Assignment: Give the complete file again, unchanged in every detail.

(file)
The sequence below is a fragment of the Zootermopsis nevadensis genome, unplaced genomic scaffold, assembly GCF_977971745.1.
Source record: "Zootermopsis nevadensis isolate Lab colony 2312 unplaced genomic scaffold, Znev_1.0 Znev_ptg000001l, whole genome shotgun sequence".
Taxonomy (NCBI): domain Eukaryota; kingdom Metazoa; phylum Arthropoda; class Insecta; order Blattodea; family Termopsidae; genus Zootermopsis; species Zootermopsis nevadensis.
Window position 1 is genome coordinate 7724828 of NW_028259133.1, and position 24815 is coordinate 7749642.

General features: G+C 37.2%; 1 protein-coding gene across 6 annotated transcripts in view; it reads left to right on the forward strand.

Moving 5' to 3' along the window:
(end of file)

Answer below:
The sequence below is a fragment of the Zootermopsis nevadensis genome, unplaced genomic scaffold, assembly GCF_977971745.1.
Source record: "Zootermopsis nevadensis isolate Lab colony 2312 unplaced genomic scaffold, Znev_1.0 Znev_ptg000001l, whole genome shotgun sequence".
Taxonomy (NCBI): domain Eukaryota; kingdom Metazoa; phylum Arthropoda; class Insecta; order Blattodea; family Termopsidae; genus Zootermopsis; species Zootermopsis nevadensis.
Window position 1 is genome coordinate 7724828 of NW_028259133.1, and position 24815 is coordinate 7749642.

General features: G+C 37.2%; 1 protein-coding gene across 6 annotated transcripts in view; it reads left to right on the forward strand.

Moving 5' to 3' along the window: